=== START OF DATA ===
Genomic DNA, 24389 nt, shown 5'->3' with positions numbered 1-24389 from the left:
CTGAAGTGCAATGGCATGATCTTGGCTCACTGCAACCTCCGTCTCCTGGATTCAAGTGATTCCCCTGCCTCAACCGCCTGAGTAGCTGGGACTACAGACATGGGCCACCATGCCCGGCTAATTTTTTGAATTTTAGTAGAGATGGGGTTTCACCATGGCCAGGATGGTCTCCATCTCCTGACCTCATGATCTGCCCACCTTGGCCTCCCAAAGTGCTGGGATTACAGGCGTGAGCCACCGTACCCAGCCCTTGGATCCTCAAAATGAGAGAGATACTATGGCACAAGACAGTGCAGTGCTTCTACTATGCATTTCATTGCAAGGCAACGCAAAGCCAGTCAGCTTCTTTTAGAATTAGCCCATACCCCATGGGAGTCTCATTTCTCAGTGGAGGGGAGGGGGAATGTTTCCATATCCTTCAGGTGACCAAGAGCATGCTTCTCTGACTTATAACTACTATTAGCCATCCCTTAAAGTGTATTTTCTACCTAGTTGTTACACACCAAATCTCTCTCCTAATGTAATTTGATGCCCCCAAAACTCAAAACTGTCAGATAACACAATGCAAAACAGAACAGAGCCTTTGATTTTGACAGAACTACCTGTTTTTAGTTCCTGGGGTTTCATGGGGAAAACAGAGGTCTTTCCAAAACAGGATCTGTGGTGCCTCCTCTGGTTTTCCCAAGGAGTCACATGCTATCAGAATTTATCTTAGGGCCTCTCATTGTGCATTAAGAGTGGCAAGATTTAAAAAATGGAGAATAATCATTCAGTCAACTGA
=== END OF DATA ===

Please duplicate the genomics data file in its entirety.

Genomic DNA, 24389 nt, shown 5'->3' with positions numbered 1-24389 from the left:
CTGAAGTGCAATGGCATGATCTTGGCTCACTGCAACCTCCGTCTCCTGGATTCAAGTGATTCCCCTGCCTCAACCGCCTGAGTAGCTGGGACTACAGACATGGGCCACCATGCCCGGCTAATTTTTTGAATTTTAGTAGAGATGGGGTTTCACCATGGCCAGGATGGTCTCCATCTCCTGACCTCATGATCTGCCCACCTTGGCCTCCCAAAGTGCTGGGATTACAGGCGTGAGCCACCGTACCCAGCCCTTGGATCCTCAAAATGAGAGAGATACTATGGCACAAGACAGTGCAGTGCTTCTACTATGCATTTCATTGCAAGGCAACGCAAAGCCAGTCAGCTTCTTTTAGAATTAGCCCATACCCCATGGGAGTCTCATTTCTCAGTGGAGGGGAGGGGGAATGTTTCCATATCCTTCAGGTGACCAAGAGCATGCTTCTCTGACTTATAACTACTATTAGCCATCCCTTAAAGTGTATTTTCTACCTAGTTGTTACACACCAAATCTCTCTCCTAATGTAATTTGATGCCCCCAAAACTCAAAACTGTCAGATAACACAATGCAAAACAGAACAGAGCCTTTGATTTTGACAGAACTACCTGTTTTTAGTTCCTGGGGTTTCATGGGGAAAACAGAGGTCTTTCCAAAACAGGATCTGTGGTGCCTCCTCTGGTTTTCCCAAGGAGTCACATGCTATCAGAATTTATCTTAGGGCCTCTCATTGTGCATTAAGAGTGGCAAGATTTAAAAAATGGAGAATAATCATTCAGTCAACTGA